Instructor(s): James Penner

For graduate students, the course number is LAW5018HF.

Course Location: Please see the "Intensive Course Schedule" under Schedules and Timetables

Note: Students may enroll in an intensive course that conflicts with a regular course as an exception to the general rule that students may not take courses which conflict on the timetable. Attendance at intensive courses is mandatory for the duration of the course and takes precedence over regular courses.

This course explores the way in which the concept of property has figured in political and legal theory.

For better or worse the concept of property figures centrally in many theories of the state and of legitimate political authority. For example, in his seventeenth century work the Second Treatise of Government John Locke claimed, roughly, that men leave the state of nature and enter into civil society under a political authority in order to ensure the protection of their property rights. To take another example, GWF Hegel, writing in the 19th century, (again, roughly) argued that the initial recognition of one person by another as a property owner was the foundation of the entire system of the law and the state. Our purpose in this first part of the module will be to see what the attractions are of locating the concept of property so centrally in political theory, and weighing the success of different ways of doing so.

In the second part of the course we shall turn to property and legal theory, exploring questions such as: What sort of right is a property right? What is ownership, and in particular, what powers (such as the power to transfer property) are essential powers that go with having title to property? What is the significance of possession for property rights? How is property described or misdescribed by Hohfeld’s famous analysis of legal norms into ‘correlative’ and ‘opposite’ ‘jural relations’? Whilst these questions have been discussed in the legal literature since time immemorial, there has been a burst of excellent recent literature making these and related topics really cutting edge stuff.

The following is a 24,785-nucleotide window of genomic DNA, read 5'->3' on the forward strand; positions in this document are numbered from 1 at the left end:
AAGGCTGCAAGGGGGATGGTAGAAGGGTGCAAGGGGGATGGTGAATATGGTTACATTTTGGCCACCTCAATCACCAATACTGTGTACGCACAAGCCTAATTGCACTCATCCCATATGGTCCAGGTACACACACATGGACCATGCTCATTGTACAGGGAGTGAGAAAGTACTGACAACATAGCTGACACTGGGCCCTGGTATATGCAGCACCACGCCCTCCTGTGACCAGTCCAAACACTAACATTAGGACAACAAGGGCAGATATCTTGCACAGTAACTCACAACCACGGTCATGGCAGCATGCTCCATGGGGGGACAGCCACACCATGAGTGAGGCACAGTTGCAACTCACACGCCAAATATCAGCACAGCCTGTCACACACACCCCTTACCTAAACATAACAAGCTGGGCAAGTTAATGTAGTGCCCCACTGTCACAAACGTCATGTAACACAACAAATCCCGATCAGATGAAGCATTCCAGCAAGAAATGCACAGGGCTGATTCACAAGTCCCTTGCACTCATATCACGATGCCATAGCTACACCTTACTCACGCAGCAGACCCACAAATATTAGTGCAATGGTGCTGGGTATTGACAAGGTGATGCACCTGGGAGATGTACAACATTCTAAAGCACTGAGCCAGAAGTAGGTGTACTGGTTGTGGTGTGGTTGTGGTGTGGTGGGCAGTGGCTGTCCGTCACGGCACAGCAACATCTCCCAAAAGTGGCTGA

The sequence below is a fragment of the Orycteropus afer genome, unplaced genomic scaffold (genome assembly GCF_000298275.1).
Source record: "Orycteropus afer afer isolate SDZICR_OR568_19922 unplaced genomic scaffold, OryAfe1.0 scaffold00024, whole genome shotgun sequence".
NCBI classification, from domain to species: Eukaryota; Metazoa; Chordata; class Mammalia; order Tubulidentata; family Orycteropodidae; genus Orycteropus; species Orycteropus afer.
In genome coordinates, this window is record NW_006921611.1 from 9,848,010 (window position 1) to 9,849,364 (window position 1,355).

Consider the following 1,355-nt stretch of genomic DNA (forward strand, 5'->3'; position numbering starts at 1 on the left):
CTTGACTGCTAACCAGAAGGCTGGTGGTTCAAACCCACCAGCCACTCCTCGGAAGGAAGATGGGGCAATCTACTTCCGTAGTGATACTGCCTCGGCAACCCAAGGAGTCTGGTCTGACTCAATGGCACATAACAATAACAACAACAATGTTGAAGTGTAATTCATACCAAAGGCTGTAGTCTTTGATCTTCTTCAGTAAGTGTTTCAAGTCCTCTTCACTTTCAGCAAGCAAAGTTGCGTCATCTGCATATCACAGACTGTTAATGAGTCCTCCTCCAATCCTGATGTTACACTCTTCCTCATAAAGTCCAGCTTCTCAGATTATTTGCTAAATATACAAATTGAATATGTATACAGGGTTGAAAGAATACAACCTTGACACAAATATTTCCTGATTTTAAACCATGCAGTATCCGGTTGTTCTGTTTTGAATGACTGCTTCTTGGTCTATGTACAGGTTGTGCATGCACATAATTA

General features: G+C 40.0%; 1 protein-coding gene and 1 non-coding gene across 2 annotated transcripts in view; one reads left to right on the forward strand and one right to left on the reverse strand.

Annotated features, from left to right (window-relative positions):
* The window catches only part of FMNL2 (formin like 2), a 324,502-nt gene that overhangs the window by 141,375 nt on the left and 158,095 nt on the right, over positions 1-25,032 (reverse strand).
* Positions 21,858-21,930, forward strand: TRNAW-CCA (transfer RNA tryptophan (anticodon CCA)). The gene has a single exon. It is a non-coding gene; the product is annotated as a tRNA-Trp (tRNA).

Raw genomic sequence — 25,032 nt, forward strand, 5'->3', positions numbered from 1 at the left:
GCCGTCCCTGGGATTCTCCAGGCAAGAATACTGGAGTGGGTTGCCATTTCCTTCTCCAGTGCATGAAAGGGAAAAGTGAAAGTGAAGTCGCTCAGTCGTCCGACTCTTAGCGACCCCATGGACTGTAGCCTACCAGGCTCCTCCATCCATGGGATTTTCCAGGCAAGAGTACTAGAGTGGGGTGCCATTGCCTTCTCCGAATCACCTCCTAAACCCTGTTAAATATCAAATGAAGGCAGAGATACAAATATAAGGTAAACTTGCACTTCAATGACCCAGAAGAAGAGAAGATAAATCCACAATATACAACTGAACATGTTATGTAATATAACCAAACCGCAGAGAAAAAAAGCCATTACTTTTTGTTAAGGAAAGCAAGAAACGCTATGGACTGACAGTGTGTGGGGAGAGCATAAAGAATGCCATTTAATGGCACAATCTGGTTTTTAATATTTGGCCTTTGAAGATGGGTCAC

will be by way an essay of approximately 2500 to 3000 words. Essays can be on any subject so long as they are related to one or more of the course topics. Papers must be delivered to the Records Office by 4:00 p.m. on Thursday, November 23, 2017.

At a Glance

First Term


20 JD


Monday, October 23, 2017: 2:10 - 4:00
Tuesday, October 24, 2017: 2:10 - 4:00
Wednesday, October 25, 2017: 8:50 - 10:20
Thursday, October 26, 2017: 10:30 - 12:20
Monday, October 30, 2017: 10:30 - 12:20
Tuesday, October 31, 2017: 4:10 - 6:00
Wednesday, November 1, 2017: 2:10 - 4:00
Thursday, November 2, 2017: 12:30 - 2:00